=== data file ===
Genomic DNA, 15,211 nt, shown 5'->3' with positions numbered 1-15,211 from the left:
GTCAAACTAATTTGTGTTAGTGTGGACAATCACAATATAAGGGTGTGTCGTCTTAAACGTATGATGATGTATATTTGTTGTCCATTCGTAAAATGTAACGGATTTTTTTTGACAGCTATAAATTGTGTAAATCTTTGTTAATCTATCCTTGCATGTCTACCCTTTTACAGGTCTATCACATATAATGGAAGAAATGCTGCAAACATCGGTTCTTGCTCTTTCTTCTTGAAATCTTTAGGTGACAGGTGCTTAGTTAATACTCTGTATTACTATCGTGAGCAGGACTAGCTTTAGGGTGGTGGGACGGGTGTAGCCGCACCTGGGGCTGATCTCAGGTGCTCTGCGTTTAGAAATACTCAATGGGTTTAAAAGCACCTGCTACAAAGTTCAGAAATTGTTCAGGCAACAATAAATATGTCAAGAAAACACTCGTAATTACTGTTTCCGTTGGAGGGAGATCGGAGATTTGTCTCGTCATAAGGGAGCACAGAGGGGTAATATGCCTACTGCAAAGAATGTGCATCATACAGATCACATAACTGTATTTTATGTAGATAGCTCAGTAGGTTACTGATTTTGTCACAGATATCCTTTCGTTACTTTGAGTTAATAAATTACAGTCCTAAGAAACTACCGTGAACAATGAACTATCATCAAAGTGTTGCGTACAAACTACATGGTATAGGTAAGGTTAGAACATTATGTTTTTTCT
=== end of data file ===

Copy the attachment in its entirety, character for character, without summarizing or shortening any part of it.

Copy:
Genomic DNA, 15,211 nt, shown 5'->3' with positions numbered 1-15,211 from the left:
GTCAAACTAATTTGTGTTAGTGTGGACAATCACAATATAAGGGTGTGTCGTCTTAAACGTATGATGATGTATATTTGTTGTCCATTCGTAAAATGTAACGGATTTTTTTTGACAGCTATAAATTGTGTAAATCTTTGTTAATCTATCCTTGCATGTCTACCCTTTTACAGGTCTATCACATATAATGGAAGAAATGCTGCAAACATCGGTTCTTGCTCTTTCTTCTTGAAATCTTTAGGTGACAGGTGCTTAGTTAATACTCTGTATTACTATCGTGAGCAGGACTAGCTTTAGGGTGGTGGGACGGGTGTAGCCGCACCTGGGGCTGATCTCAGGTGCTCTGCGTTTAGAAATACTCAATGGGTTTAAAAGCACCTGCTACAAAGTTCAGAAATTGTTCAGGCAACAATAAATATGTCAAGAAAACACTCGTAATTACTGTTTCCGTTGGAGGGAGATCGGAGATTTGTCTCGTCATAAGGGAGCACAGAGGGGTAATATGCCTACTGCAAAGAATGTGCATCATACAGATCACATAACTGTATTTTATGTAGATAGCTCAGTAGGTTACTGATTTTGTCACAGATATCCTTTCGTTACTTTGAGTTAATAAATTACAGTCCTAAGAAACTACCGTGAACAATGAACTATCATCAAAGTGTTGCGTACAAACTACATGGTATAGGTAAGGTTAGAACATTATGTTTTTTCT